After spending years with a difficult horse I had to finally retire him and buy a new one.  I found her through a sporthorse broker.  She was a product of the PMU industry here in Alberta.  She opened a whole new side of dressage I hadn't experienced and together we won numerous championships.  We are struggling a bit right now but she continues to give me all she has until she can't give anymore.  Then she gives some more!  We've been together 10 years now.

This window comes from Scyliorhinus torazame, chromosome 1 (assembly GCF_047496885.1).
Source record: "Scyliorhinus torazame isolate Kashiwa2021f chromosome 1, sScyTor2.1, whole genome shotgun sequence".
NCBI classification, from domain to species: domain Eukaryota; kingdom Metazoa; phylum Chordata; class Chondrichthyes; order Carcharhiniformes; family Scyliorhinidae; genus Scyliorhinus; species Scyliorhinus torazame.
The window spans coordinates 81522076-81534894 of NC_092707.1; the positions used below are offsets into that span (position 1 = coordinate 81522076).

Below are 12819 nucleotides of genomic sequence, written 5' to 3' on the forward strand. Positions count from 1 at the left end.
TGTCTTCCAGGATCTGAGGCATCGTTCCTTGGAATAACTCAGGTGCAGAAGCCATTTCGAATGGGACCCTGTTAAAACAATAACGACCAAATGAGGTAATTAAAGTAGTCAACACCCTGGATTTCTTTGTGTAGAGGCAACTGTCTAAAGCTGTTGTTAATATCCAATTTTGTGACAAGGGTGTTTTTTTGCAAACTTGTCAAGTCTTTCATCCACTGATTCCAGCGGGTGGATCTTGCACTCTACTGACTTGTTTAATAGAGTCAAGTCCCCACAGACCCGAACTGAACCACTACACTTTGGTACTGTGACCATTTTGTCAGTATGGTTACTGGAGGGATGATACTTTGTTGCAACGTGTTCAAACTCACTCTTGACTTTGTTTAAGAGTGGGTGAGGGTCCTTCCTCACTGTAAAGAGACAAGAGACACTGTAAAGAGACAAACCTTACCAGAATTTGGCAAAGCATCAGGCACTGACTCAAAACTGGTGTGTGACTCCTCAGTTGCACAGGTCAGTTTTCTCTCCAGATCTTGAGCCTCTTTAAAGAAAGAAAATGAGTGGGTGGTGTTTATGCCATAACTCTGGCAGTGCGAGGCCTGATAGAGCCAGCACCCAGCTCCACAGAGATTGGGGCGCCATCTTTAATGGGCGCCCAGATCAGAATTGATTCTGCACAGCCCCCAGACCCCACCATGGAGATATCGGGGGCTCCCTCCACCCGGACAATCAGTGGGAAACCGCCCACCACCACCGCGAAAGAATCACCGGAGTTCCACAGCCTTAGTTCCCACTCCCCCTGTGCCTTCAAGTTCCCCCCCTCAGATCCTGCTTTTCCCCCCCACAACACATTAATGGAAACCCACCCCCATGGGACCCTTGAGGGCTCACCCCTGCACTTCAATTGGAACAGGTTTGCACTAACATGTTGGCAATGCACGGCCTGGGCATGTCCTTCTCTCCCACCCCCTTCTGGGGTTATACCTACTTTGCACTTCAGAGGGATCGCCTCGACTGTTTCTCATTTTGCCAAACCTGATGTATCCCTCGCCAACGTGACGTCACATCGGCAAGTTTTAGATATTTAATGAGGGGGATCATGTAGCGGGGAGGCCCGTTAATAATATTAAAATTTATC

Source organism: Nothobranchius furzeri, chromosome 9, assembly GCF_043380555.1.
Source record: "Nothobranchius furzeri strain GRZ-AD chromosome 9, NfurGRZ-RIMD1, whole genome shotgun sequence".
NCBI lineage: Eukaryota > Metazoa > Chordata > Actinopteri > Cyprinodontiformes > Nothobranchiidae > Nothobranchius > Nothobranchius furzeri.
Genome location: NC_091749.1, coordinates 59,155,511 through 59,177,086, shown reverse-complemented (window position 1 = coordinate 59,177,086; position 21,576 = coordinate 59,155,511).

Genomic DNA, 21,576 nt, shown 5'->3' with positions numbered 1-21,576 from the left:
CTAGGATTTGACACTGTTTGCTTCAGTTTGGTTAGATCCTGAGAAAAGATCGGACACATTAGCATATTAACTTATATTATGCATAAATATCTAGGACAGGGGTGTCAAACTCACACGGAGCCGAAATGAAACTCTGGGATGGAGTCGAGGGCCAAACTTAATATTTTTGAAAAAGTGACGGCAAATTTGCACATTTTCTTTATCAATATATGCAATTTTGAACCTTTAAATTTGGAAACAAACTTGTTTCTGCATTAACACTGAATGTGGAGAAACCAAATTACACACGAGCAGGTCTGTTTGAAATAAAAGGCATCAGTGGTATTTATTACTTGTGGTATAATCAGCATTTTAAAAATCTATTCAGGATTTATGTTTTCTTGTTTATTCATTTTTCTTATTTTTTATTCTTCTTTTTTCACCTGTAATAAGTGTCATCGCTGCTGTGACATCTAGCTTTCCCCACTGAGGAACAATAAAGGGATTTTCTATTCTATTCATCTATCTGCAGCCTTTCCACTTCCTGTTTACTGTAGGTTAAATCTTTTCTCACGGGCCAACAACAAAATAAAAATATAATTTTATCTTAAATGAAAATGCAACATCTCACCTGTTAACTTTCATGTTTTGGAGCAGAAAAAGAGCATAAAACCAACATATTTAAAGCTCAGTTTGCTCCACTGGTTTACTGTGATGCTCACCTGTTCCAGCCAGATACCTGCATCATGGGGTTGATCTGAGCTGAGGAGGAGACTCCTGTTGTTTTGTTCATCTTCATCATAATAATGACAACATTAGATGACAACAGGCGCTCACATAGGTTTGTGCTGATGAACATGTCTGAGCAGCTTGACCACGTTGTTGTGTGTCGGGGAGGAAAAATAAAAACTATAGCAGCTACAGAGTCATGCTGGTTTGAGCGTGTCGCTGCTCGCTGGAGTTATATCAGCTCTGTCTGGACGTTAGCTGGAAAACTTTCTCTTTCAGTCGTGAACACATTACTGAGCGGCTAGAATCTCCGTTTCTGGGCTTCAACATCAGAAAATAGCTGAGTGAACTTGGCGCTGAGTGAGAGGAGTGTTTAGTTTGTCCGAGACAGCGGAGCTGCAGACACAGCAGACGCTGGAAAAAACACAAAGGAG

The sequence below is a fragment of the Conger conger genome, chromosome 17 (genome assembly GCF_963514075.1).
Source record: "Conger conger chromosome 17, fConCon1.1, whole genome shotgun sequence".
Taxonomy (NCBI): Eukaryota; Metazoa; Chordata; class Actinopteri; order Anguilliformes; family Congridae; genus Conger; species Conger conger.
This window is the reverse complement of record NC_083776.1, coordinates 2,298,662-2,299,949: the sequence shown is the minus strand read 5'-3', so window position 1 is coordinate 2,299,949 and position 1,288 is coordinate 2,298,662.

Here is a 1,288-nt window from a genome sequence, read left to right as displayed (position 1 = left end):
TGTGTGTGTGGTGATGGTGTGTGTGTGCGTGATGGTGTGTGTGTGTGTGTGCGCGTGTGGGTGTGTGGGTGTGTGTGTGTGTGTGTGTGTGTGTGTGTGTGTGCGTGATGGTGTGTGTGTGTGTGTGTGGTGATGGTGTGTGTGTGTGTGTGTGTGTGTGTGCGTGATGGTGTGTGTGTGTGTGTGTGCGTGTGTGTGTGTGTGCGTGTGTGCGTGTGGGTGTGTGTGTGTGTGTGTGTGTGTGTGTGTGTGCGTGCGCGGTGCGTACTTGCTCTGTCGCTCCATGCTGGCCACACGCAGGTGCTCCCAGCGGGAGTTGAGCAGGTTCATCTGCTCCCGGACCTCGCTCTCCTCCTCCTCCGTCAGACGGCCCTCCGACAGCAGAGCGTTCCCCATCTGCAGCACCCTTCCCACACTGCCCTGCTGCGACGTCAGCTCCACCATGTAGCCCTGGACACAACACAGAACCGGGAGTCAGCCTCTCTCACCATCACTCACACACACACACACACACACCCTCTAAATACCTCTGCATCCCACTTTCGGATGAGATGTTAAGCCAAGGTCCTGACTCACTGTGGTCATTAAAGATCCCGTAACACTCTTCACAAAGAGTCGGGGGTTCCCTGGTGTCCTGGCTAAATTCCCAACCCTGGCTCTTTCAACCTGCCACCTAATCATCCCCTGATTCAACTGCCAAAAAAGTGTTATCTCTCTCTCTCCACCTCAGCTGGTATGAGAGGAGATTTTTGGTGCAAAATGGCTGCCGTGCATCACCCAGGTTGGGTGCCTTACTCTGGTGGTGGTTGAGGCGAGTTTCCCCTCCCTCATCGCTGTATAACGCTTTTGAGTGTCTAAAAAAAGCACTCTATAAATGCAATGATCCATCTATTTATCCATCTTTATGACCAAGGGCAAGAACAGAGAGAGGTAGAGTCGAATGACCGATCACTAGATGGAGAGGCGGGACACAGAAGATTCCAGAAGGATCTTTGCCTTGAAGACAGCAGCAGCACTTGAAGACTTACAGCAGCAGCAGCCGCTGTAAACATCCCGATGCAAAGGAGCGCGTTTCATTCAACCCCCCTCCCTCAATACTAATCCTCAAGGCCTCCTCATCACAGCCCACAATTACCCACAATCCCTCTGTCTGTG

Comment by Melissa Sneider on March 15, 2012 at 3:19pm